Avengers: Age of Ultron
Avengers: Age of Ultron is bigger, louder and messier than the first Avengers, but hits more original notes.
The old man is proud beyond all reason of his position as a hotel doorman, and even prouder of his uniform, with its gold braids and brass buttons, its wide shoulders, military lapels and comic opera cuffs. Positioned in front of the busy revolving door, he greets the rich and famous and is the embodiment of the great hotel's traditions--until, in old age, he is crushed by being demoted to the humiliating position of washroom attendant.
F.W. Murnau's "The Last Laugh" (1924) tells this story in one of the most famous of silent films, and one of the most truly silent, because it does not even use printed intertitles. Silent directors were proud of their ability to tell a story through pantomime and the language of the camera, but no one before Murnau had ever entirely done away with all written words on the screen (except for one sardonic comment we'll get to later). He tells his story through shots, angles, moves, facial expressions and easily read visual cues.
The film would be famous just for its lack of titles, and for its lead performance by Emil Jannings, which is so effective that both Jannings and Murnau were offered Hollywood contracts and moved to America at the dawn of sound. But "The Last Laugh" is remarkable also for its moving camera. It is often described as the first film to make great use of a moving point of view. It isn't, really; the silent historian Kevin Brownlow cites "The Second-in-Command," made 10 years earlier. But it is certainly the film that made the most spectacular early use of movement, with shots that track down an elevator and out through a hotel lobby, or seemingly move through the plate-glass window of a hotel manager's office (influencing the famous shot in "Citizen Kane" that swoops down through the skylight of a nightclub).
Murnau's technical mastery makes all of his films exciting to see. In the vampire movie "Nosferatu," in the fiendish visions of "Faust," in the imaginary city of "Sunrise," he created phantasmagoric visions that seemed to define his characters: They were who they were because of what surrounded them. This is a key to German Expressionism, the influential silent style that told stories through bold and exaggerated visual elements--reality slipping over into nightmare and back again.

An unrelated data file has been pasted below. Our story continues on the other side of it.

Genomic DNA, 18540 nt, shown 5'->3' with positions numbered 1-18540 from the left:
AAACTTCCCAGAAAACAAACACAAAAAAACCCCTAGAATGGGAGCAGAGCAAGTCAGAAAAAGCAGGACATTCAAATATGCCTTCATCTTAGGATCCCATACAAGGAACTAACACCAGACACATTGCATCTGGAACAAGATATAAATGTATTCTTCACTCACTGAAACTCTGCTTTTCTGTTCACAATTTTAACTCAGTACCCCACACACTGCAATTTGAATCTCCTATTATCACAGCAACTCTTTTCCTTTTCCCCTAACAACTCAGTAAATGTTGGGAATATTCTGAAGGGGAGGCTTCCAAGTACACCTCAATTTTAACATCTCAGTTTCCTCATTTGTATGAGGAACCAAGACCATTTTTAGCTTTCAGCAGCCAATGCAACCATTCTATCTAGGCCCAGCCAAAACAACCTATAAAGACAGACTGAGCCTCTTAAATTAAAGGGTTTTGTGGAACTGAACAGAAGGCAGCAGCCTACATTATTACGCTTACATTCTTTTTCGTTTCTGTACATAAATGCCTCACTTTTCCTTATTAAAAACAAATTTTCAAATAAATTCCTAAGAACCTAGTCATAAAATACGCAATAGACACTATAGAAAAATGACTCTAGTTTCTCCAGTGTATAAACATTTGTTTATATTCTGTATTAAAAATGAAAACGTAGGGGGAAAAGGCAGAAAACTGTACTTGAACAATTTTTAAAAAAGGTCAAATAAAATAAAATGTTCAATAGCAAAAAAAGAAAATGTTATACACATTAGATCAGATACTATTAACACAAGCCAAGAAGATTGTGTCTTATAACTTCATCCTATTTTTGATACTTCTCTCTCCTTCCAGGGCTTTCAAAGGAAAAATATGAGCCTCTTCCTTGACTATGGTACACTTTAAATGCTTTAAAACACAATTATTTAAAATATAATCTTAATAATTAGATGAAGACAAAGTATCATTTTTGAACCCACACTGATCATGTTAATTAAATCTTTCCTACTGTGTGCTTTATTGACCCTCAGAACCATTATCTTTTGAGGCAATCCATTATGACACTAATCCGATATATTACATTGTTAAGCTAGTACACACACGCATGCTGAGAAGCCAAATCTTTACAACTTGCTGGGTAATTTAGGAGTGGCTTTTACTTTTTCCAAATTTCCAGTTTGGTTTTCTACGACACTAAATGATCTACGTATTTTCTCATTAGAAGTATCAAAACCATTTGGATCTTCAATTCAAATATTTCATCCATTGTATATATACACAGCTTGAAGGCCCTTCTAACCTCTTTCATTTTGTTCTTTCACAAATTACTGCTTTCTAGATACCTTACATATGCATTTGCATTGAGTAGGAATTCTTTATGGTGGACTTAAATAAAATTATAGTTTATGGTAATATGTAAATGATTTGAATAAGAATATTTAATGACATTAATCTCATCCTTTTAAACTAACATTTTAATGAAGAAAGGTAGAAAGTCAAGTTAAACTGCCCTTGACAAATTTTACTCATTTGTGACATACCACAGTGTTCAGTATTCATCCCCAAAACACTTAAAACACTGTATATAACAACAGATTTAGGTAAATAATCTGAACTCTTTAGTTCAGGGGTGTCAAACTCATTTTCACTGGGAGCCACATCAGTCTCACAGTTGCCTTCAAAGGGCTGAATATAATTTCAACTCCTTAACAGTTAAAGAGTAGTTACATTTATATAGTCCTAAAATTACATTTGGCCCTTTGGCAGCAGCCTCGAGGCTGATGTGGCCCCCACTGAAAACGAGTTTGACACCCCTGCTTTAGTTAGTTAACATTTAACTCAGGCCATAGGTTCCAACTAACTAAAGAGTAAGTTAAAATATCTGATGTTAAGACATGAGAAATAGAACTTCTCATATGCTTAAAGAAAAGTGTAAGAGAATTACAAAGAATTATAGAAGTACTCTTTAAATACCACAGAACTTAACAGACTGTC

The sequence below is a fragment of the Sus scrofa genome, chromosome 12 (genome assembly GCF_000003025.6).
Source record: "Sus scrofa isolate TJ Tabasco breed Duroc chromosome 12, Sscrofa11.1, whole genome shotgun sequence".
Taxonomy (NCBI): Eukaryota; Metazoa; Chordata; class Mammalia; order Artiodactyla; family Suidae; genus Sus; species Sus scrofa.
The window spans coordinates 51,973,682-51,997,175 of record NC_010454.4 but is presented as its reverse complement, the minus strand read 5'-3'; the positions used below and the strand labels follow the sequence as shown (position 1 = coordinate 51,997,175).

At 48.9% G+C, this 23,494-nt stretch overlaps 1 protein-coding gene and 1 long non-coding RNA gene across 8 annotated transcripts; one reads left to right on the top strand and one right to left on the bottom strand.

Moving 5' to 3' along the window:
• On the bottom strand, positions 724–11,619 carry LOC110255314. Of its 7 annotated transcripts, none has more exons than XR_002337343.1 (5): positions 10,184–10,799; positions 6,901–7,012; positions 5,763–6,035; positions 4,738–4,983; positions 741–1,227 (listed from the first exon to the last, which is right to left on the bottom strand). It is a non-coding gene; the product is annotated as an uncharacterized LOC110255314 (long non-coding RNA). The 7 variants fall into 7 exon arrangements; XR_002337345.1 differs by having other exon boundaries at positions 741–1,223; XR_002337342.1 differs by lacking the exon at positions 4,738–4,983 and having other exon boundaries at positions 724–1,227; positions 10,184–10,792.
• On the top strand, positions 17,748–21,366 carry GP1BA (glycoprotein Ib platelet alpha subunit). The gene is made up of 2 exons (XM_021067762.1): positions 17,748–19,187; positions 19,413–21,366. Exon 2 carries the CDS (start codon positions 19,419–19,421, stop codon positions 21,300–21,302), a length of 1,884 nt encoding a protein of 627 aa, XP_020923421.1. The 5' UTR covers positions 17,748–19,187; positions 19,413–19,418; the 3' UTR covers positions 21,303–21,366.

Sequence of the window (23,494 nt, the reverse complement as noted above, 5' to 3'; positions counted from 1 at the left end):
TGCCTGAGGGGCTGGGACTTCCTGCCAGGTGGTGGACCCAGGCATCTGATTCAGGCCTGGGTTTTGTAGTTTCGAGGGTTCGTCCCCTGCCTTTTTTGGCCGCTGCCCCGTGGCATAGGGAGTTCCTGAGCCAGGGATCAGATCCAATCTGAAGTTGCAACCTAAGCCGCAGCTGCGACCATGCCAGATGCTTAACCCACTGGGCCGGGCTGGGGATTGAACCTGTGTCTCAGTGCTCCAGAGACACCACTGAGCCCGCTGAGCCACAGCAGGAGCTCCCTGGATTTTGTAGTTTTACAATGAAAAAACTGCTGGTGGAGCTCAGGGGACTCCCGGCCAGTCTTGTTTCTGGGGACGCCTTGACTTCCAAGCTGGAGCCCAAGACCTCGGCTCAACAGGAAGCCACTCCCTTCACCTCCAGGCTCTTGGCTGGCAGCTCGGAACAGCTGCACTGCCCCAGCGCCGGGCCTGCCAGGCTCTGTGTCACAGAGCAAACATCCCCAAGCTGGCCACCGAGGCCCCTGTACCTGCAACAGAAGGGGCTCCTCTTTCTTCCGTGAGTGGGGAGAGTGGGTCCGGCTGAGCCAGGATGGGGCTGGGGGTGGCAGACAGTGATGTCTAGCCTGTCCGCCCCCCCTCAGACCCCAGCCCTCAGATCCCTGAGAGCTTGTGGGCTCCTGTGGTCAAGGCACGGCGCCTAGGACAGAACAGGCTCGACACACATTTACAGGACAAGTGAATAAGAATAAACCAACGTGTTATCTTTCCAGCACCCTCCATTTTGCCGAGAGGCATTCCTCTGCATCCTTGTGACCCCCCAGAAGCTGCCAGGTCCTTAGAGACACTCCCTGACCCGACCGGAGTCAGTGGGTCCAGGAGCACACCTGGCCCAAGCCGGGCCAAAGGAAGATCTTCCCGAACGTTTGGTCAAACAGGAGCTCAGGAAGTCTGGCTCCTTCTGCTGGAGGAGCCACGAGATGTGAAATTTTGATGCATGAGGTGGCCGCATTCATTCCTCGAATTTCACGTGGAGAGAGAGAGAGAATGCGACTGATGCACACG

In the case of "The Last Laugh," however, Murnau's story is more of a traditional narrative than usual. He follows the old doorman in almost every shot, cutting away only to show what the doorman sees. And he exaggerates the scale of the hotel and the city to emphasize how important it seems to the doorman; the opening shot, coming down in the elevator and tracking across the lobby (the camera was in a wheelchair), peers out through revolving doors into the rain, showing elegant people and glittering surroundings; the doorman is full of himself as he whistles for cabs and salutes arriving customers.
In those early scenes Murnau shoots the doorman from a low angle, so that he seems to tower over other characters. He is tall and wide, his face surrounded by a beard and whiskers that frame its cherubic pomp. But beneath the grand display his body is failing him, and we see him struggle with an enormous steamer trunk and then take a moment's rest in the lobby--just long enough for the prissy assistant manager to see him and write up a note. And the next day when he arrives for work, his world shakes and the camera swirls as he sees another man in uniform, doing his job.
Much of the doorman's happiness in life depends on the respect paid to his uniform by his neighbors around the courtyard of his apartment building. Murnau built this enormous set (most of the film, including rainy exteriors, was shot on sound stages) and peopled it with nosy busybodies who don't miss a thing. Ashamed to be seen without his uniform, the doorman actually steals it from a locker to wear it home. Later, when his deception is revealed, there is a nightmarish montage of laughing and derisive faces.